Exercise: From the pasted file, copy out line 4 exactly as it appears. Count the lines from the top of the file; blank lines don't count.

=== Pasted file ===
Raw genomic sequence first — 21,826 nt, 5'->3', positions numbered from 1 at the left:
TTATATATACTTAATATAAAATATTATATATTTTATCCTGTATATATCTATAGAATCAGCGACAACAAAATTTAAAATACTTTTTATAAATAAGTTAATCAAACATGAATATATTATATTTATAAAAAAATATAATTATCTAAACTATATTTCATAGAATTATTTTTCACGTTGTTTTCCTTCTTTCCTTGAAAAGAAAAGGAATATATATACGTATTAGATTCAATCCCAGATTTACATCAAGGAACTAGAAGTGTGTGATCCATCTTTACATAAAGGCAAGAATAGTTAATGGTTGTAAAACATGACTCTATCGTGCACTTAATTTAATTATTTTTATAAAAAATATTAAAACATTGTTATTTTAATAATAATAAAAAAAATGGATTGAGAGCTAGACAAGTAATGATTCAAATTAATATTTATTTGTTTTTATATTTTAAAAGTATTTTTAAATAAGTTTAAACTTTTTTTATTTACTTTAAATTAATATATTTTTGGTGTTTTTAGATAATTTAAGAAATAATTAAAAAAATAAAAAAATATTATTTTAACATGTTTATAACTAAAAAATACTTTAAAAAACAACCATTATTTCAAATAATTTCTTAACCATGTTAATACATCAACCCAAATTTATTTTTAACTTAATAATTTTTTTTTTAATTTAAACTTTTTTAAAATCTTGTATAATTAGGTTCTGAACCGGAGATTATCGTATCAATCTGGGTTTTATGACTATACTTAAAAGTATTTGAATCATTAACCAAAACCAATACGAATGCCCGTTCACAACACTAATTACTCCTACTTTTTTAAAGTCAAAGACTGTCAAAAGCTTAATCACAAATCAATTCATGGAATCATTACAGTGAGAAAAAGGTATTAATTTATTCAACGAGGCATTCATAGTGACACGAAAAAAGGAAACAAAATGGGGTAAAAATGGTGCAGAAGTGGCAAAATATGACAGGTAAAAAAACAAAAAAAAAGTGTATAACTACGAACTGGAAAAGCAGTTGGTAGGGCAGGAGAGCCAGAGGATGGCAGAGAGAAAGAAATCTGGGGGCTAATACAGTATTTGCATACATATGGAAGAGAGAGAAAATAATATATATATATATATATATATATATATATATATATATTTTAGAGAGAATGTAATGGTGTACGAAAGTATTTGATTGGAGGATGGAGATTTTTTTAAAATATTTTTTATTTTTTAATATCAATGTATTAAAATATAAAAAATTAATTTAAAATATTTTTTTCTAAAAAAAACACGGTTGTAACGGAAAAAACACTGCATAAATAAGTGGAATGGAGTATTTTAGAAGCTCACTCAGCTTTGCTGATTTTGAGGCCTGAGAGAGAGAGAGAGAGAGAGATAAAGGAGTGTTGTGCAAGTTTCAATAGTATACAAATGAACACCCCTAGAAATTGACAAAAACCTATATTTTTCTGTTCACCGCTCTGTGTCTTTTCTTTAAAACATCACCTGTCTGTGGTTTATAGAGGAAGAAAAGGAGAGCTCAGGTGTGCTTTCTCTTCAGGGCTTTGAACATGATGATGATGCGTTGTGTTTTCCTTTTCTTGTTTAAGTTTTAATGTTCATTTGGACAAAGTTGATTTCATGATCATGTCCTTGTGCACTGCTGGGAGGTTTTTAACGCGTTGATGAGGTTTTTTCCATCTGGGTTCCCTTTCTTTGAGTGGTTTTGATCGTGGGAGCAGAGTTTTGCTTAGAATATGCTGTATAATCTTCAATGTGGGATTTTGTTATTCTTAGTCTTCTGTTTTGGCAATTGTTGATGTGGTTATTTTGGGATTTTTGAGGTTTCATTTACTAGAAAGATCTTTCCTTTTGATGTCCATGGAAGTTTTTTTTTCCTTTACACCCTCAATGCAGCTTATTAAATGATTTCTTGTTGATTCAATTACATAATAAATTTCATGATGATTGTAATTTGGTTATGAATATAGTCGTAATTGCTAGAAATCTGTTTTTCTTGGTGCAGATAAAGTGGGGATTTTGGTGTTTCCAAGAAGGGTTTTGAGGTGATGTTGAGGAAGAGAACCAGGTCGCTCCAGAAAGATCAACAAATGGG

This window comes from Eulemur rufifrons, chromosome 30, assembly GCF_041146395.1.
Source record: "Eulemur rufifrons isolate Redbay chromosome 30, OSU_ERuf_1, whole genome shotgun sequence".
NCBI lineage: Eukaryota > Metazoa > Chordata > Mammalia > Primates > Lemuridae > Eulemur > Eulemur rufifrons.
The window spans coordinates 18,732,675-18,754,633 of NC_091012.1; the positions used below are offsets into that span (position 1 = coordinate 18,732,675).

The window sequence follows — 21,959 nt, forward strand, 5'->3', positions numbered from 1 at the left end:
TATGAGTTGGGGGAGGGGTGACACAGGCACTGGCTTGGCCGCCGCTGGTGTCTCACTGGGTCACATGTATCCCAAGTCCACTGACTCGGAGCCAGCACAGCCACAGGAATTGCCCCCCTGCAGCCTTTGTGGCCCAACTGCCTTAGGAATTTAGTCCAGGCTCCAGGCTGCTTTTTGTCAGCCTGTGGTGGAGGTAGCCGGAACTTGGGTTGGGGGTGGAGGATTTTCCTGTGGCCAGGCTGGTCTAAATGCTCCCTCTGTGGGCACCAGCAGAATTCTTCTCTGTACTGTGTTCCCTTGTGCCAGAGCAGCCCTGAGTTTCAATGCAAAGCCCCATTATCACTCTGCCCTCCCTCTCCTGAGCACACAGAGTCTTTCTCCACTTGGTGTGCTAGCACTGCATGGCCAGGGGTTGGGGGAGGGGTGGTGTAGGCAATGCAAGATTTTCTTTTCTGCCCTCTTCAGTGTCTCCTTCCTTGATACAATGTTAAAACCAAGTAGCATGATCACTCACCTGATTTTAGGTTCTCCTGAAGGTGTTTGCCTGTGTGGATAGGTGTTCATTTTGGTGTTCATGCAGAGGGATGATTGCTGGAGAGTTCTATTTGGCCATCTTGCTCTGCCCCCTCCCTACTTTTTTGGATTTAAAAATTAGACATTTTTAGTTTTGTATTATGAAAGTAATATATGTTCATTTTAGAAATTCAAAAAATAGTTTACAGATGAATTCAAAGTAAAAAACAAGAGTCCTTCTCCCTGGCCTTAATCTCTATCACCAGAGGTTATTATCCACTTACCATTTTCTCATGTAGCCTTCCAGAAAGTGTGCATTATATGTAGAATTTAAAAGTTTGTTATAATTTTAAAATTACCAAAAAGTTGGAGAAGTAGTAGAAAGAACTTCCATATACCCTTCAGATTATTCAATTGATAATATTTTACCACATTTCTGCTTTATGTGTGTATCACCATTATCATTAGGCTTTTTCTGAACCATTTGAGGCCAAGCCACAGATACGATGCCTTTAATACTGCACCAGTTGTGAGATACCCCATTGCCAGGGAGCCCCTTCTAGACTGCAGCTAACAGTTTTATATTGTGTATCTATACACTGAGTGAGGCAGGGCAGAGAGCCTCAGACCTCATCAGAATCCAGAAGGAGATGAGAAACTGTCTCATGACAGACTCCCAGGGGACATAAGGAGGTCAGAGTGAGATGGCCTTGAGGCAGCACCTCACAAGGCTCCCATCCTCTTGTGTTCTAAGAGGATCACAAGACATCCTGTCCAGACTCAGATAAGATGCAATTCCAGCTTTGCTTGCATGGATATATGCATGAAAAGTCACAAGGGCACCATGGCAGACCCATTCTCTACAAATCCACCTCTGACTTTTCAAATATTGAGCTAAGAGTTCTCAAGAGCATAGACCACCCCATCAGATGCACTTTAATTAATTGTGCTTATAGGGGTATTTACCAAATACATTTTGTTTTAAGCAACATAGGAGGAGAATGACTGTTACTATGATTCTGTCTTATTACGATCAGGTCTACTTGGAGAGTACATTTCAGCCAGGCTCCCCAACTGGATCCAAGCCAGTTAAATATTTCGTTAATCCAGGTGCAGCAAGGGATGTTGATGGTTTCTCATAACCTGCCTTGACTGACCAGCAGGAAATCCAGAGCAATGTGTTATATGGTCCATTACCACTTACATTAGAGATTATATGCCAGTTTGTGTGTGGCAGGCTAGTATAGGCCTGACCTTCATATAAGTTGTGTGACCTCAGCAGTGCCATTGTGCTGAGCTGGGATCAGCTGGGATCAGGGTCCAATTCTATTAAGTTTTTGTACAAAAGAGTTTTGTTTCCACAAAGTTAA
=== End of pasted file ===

Source record: "Eulemur rufifrons isolate Redbay chromosome 30, OSU_ERuf_1, whole genome shotgun sequence".